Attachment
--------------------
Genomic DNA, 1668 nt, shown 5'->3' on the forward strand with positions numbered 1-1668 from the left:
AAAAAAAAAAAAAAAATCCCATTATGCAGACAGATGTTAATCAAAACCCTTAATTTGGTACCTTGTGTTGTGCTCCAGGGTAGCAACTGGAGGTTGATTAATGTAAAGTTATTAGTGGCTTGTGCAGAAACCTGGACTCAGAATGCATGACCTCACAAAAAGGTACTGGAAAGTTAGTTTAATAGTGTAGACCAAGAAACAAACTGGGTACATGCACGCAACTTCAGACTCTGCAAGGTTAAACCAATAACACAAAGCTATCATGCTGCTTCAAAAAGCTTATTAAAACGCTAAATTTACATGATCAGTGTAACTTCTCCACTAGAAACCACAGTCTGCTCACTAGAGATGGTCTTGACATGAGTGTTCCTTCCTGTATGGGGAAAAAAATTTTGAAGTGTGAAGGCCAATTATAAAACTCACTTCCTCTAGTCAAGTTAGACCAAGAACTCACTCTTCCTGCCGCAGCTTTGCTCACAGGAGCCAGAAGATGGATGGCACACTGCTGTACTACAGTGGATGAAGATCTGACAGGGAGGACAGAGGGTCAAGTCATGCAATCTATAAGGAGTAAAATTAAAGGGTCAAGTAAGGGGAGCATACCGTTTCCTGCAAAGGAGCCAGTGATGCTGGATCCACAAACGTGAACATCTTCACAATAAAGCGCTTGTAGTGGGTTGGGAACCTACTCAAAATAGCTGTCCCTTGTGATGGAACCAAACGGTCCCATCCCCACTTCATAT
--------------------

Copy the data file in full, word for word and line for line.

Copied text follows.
Genomic DNA, 1668 nt, shown 5'->3' on the forward strand with positions numbered 1-1668 from the left:
AAAAAAAAAAAAAAAATCCCATTATGCAGACAGATGTTAATCAAAACCCTTAATTTGGTACCTTGTGTTGTGCTCCAGGGTAGCAACTGGAGGTTGATTAATGTAAAGTTATTAGTGGCTTGTGCAGAAACCTGGACTCAGAATGCATGACCTCACAAAAAGGTACTGGAAAGTTAGTTTAATAGTGTAGACCAAGAAACAAACTGGGTACATGCACGCAACTTCAGACTCTGCAAGGTTAAACCAATAACACAAAGCTATCATGCTGCTTCAAAAAGCTTATTAAAACGCTAAATTTACATGATCAGTGTAACTTCTCCACTAGAAACCACAGTCTGCTCACTAGAGATGGTCTTGACATGAGTGTTCCTTCCTGTATGGGGAAAAAAATTTTGAAGTGTGAAGGCCAATTATAAAACTCACTTCCTCTAGTCAAGTTAGACCAAGAACTCACTCTTCCTGCCGCAGCTTTGCTCACAGGAGCCAGAAGATGGATGGCACACTGCTGTACTACAGTGGATGAAGATCTGACAGGGAGGACAGAGGGTCAAGTCATGCAATCTATAAGGAGTAAAATTAAAGGGTCAAGTAAGGGGAGCATACCGTTTCCTGCAAAGGAGCCAGTGATGCTGGATCCACAAACGTGAACATCTTCACAATAAAGCGCTTGTAGTGGGTTGGGAACCTACTCAAAATAGCTGTCCCTTGTGATGGAACCAAACGGTCCCATCCCCACTTCATAT